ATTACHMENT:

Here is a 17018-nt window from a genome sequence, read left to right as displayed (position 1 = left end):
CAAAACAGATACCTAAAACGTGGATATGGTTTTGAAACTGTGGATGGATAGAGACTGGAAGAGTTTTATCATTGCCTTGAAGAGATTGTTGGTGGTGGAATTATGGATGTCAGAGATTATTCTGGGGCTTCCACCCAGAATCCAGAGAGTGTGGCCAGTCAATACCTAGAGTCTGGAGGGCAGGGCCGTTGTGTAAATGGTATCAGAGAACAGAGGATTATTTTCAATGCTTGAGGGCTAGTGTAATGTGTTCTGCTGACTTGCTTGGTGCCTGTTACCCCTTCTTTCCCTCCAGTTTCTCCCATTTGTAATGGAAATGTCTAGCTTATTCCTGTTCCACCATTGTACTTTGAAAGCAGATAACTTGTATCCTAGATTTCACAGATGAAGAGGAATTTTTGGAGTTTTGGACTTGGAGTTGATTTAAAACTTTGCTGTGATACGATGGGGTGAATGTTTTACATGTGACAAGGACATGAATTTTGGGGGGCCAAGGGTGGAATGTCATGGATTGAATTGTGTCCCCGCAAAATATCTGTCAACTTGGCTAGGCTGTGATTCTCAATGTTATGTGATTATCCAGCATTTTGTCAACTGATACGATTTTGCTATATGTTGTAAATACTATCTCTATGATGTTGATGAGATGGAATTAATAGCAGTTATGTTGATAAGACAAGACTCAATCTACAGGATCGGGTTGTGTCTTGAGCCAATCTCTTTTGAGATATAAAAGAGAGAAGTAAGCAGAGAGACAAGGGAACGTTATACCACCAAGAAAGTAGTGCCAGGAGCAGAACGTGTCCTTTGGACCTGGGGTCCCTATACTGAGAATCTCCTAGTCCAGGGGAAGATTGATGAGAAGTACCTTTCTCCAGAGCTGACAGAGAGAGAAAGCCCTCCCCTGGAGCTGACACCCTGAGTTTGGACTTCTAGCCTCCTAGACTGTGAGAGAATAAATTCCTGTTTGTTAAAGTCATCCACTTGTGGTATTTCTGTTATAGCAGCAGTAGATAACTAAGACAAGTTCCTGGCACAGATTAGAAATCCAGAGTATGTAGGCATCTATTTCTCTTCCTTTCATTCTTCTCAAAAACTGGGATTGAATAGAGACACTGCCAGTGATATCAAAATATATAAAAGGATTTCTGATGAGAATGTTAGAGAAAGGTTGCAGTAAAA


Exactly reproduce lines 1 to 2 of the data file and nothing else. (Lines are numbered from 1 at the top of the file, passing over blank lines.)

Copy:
Here is a 17018-nt window from a genome sequence, read left to right as displayed (position 1 = left end):
CAAAACAGATACCTAAAACGTGGATATGGTTTTGAAACTGTGGATGGATAGAGACTGGAAGAGTTTTATCATTGCCTTGAAGAGATTGTTGGTGGTGGAATTATGGATGTCAGAGATTATTCTGGGGCTTCCACCCAGAATCCAGAGAGTGTGGCCAGTCAATACCTAGAGTCTGGAGGGCAGGGCCGTTGTGTAAATGGTATCAGAGAACAGAGGATTATTTTCAATGCTTGAGGGCTAGTGTAATGTGTTCTGCTGACTTGCTTGGTGCCTGTTACCCCTTCTTTCCCTCCAGTTTCTCCCATTTGTAATGGAAATGTCTAGCTTATTCCTGTTCCACCATTGTACTTTGAAAGCAGATAACTTGTATCCTAGATTTCACAGATGAAGAGGAATTTTTGGAGTTTTGGACTTGGAGTTGATTTAAAACTTTGCTGTGATACGATGGGGTGAATGTTTTACATGTGACAAGGACATGAATTTTGGGGGGCCAAGGGTGGAATGTCATGGATTGAATTGTGTCCCCGCAAAATATCTGTCAACTTGGCTAGGCTGTGATTCTCAATGTTATGTGATTATCCAGCATTTTGTCAACTGATACGATTTTGCTATATGTTGTAAATACTATCTCTATGATGTTGATGAGATGGAATTAATAGCAGTTATGTTGATAAGACAAGACTCAATCTACAGGATCGGGTTGTGTCTTGAGCCAATCTCTTTTGAGATATAAAAGAGAGAAGTAAGCAGAGAGACAAGGGAACGTTATACCACCAAGAAAGTAGTGCCAGGAGCAGAACGTGTCCTTTGGACCTGGGGTCCCTATACTGAGAATCTCCTAGTCCAGGGGAAGATTGATGAGAAGTACCTTTCTCCAGAGCTGACAGAGAGAGAAAGCCCTCCCCTGGAGCTGACACCCTGAGTTTGGACTTCTAGCCTCCTAGACTGTGAGAGAATAAATTCCTGTTTGTTAAAGTCATCCACTTGTGGTATTTCTGTTATAGCAGCAGTAGATAACTAAGACAAGTTCCTGGCACAGATTAGAAATCCAGAGTATGTAGGCATCTATTTCTCTTCCTTTCATTCTTCTCAAAAACTGGGATTGAATAGAGACACTGCCAGTGATATCAAAATATATAAAAGGATTTCTGATGAGAATGTTAGAGAAAGGTTGCAGTAAAA